Three days ’til China: Packing anxiety, and a life-changing reminder

How am I supposed to pack for this?
How am I supposed to pack for this?

I was at the North Face store in University Village today, buying a deeply discounted two-in-one coat for China. I have so many coats and jackets, I could start my own store. But I’ve been spending an inordinate amount of time worrying about what to pack. Like, hours. Steve will find me cruising Zappos, desperately searching for THE RIGHT SHOES that will look OK with leggings and a casual dress, a pair of shorts, skinnies AND boot cut jeans and that I can run in. Of course they don’t exist.

Why do I care what I look like in China? I just do. It’s how I’m made. I can’t be remade. So every time I have to pack, I get anxious.

While packing for Paris, I did so many trips to and from my closet that I logged 5,500 steps on my Fitbit. I am a collector of clothes.  And that means way too many choices when it comes to packing. I’ve been going over combinations constantly in my head: leggings + Athleta dress = flats. If freezing, flats = boots. It’s crazy-making.

My packing anxiety isn’t helped by the different climates we’ll encounter during our visit. Beijing is cold in the winter, as is Xi’an, and Guangzhou is subtropical. Let me also point out that we’re going to be there for two-and-a-half weeks. Looking at a forecast doesn’t help. The weather can change quickly here, in little ol’ Seattle, so trying to predict the weather for three separate cities is impossible. Also, I’m not a meteorologist.

So, how do I pack for this situation? (The next person who says “layers” gets punched in the throat.) I’ve been to Asia before, and know how hot and oppressively muggy it can get. But I also hate being cold. I tackled one problem today by purchasing a highly unflattering coat with a zip-out liner.

“You lucked out getting this coat,” said the cashier at North Face. “It’s the end of the season. And this is a rad coat.”

“Yeah, I love that I can zip out the liner,” I said. “I’m going to China on Wednesday, and I have to be ready for anything, weather-wise.”

We chatted for a few minutes about the different climates there, and the pollution. Then he asked if I was going for work, or vacation.

“No, we’re adopting a child,” I replied, while swiping my much-swiped card.

“Whoa. That’s … that’s huge,” he said. I looked up to find him staring at me in amazement. “You’re leaving in, like, a few days to adopt a kid?”

“Yeah,” I said. “Things are a little crazy.”

He shook his head. “That’s so awesome. Life changing.”

Of course I know this whole adventure is life changing. But for some reason, being reminded by the wiry, 20-something cashier at North Face knocked me back. I felt s tiny, icy ball of unease start below my sternum, and roll down to my gut. I felt a little dizzy, so I put my hand on the counter. Life changing. Oh my God. He’s right.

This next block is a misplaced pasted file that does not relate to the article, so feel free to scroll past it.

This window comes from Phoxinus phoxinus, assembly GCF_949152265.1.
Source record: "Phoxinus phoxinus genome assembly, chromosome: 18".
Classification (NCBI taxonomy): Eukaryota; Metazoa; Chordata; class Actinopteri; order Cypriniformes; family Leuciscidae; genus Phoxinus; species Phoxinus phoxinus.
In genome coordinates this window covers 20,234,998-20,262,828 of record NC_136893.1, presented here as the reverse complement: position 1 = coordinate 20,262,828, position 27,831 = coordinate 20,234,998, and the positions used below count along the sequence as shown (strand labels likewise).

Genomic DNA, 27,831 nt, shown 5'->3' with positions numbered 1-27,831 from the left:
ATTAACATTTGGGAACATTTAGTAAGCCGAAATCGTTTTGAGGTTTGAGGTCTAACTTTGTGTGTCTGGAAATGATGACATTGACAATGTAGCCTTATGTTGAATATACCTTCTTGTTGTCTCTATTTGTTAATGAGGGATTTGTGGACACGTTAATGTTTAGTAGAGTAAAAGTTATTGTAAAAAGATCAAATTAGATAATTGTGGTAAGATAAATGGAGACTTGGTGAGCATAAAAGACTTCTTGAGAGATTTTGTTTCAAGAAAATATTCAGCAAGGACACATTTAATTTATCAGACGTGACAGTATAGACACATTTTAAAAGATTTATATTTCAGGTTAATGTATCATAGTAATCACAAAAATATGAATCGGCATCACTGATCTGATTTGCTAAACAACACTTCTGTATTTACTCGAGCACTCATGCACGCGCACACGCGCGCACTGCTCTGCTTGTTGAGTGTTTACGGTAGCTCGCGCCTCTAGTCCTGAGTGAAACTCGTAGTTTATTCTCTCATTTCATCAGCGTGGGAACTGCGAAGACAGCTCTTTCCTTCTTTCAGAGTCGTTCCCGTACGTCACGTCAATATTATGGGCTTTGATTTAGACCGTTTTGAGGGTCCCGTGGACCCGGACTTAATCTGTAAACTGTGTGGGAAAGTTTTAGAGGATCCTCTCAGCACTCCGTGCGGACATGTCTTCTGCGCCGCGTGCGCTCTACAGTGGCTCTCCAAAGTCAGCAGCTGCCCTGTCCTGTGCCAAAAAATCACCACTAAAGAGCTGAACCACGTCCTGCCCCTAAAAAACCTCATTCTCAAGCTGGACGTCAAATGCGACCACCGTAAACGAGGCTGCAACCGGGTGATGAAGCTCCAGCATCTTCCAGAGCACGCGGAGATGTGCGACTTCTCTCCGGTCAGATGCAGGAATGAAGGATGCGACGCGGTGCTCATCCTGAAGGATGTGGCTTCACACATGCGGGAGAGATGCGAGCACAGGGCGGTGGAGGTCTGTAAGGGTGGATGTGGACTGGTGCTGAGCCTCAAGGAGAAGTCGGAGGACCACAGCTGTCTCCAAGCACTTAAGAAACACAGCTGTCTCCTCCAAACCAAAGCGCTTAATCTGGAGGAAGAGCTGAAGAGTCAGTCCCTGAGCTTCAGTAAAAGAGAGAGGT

“Well, I hope it’s amazing. I mean, I’m sure it’ll be amazing,” he handed me my bag of coat. “Safe travels, OK?”


Things you find when you move: Pens

I found a pen on the mantel in the family room. I have no idea why it was there, or how long it had been there. Also, it didn’t work.

If you’re my Facebook friend, you already know this: I’m moving. It’s all I talk about. If you’re not one of my Facebook friends, count yourself lucky, and then, here’s the news: I’m moving. On Friday.

As my very wise friend Kelly said (via Facebook): Moving pushes all of your buttons — logistics, routine, money and relationships. Dude. So true. Plus, as it turns out, I don’t actually like change. So this whole process has been hard for me. I don’t like mess, I don’t like disorder, so I’m in hell. Hence, I’m drinking more wine than I used to and looking for humor where I can find it.

This is one of about 40 pens we found in the laundry room, along with a corkscrew and an Ergo infant insert that I'd meant to give to a friend, like, four years ago.
This is one of about 40 pens we found in the laundry room, along with a corkscrew and an Ergo infant insert that I’d meant to give to a friend, like, four years ago.

I found it very funny, for instance, that in every room we packed, we found pens. One expects to find pens in, say, the office, or the kitchen. But we found pens everywhere: on top of the mantel in the family room, in the laundry room, in the coat closet, in the garage. What would one need to write in the coat closet, I wonder?

Anyway, we now have more pens than an office supply store — a ragtag collection of writing instruments that will, inevitably, be strewn around our new house in short order.